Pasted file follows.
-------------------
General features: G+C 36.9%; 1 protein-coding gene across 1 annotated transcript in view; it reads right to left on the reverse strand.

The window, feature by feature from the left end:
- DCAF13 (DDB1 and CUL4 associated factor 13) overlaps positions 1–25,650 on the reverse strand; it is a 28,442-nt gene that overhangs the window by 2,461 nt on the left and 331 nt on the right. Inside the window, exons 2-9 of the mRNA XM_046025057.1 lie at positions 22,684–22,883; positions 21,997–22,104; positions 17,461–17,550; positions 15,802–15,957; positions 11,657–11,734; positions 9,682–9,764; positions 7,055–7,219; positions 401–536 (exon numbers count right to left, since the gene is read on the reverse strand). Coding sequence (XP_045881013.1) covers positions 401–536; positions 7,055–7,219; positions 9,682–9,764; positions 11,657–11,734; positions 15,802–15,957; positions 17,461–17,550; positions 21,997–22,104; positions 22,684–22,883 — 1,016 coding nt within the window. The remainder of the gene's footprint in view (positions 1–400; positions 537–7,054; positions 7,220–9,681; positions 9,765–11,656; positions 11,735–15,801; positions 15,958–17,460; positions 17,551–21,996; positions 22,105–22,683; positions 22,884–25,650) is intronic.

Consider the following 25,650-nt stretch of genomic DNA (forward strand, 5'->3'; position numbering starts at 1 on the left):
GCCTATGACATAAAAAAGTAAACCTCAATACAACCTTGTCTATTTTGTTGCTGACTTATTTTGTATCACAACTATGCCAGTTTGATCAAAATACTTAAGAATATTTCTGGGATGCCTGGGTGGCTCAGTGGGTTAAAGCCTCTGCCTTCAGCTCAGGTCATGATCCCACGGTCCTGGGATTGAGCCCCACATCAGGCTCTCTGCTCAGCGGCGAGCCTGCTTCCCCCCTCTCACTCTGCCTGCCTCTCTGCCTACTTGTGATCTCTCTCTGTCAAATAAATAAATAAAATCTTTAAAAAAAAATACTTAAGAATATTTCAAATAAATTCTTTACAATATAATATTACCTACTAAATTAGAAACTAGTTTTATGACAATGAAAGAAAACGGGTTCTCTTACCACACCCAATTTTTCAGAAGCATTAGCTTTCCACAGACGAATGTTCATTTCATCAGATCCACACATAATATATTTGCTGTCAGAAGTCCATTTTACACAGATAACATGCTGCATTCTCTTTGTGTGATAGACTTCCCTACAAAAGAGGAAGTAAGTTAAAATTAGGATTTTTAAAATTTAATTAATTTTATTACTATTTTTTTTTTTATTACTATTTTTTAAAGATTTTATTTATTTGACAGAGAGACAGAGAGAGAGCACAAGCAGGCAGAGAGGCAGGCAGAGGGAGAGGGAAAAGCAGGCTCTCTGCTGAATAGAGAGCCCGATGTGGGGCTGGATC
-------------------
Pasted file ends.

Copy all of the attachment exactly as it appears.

General features: G+C 36.9%; 1 protein-coding gene across 1 annotated transcript in view; it reads right to left on the reverse strand.

The window, feature by feature from the left end:
- DCAF13 (DDB1 and CUL4 associated factor 13) overlaps positions 1–25,650 on the reverse strand; it is a 28,442-nt gene that overhangs the window by 2,461 nt on the left and 331 nt on the right. Inside the window, exons 2-9 of the mRNA XM_046025057.1 lie at positions 22,684–22,883; positions 21,997–22,104; positions 17,461–17,550; positions 15,802–15,957; positions 11,657–11,734; positions 9,682–9,764; positions 7,055–7,219; positions 401–536 (exon numbers count right to left, since the gene is read on the reverse strand). Coding sequence (XP_045881013.1) covers positions 401–536; positions 7,055–7,219; positions 9,682–9,764; positions 11,657–11,734; positions 15,802–15,957; positions 17,461–17,550; positions 21,997–22,104; positions 22,684–22,883 — 1,016 coding nt within the window. The remainder of the gene's footprint in view (positions 1–400; positions 537–7,054; positions 7,220–9,681; positions 9,765–11,656; positions 11,735–15,801; positions 15,958–17,460; positions 17,551–21,996; positions 22,105–22,683; positions 22,884–25,650) is intronic.

Consider the following 25,650-nt stretch of genomic DNA (forward strand, 5'->3'; position numbering starts at 1 on the left):
GCCTATGACATAAAAAAGTAAACCTCAATACAACCTTGTCTATTTTGTTGCTGACTTATTTTGTATCACAACTATGCCAGTTTGATCAAAATACTTAAGAATATTTCTGGGATGCCTGGGTGGCTCAGTGGGTTAAAGCCTCTGCCTTCAGCTCAGGTCATGATCCCACGGTCCTGGGATTGAGCCCCACATCAGGCTCTCTGCTCAGCGGCGAGCCTGCTTCCCCCCTCTCACTCTGCCTGCCTCTCTGCCTACTTGTGATCTCTCTCTGTCAAATAAATAAATAAAATCTTTAAAAAAAAATACTTAAGAATATTTCAAATAAATTCTTTACAATATAATATTACCTACTAAATTAGAAACTAGTTTTATGACAATGAAAGAAAACGGGTTCTCTTACCACACCCAATTTTTCAGAAGCATTAGCTTTCCACAGACGAATGTTCATTTCATCAGATCCACACATAATATATTTGCTGTCAGAAGTCCATTTTACACAGATAACATGCTGCATTCTCTTTGTGTGATAGACTTCCCTACAAAAGAGGAAGTAAGTTAAAATTAGGATTTTTAAAATTTAATTAATTTTATTACTATTTTTTTTTTTATTACTATTTTTTAAAGATTTTATTTATTTGACAGAGAGACAGAGAGAGAGCACAAGCAGGCAGAGAGGCAGGCAGAGGGAGAGGGAAAAGCAGGCTCTCTGCTGAATAGAGAGCCCGATGTGGGGCTGGATC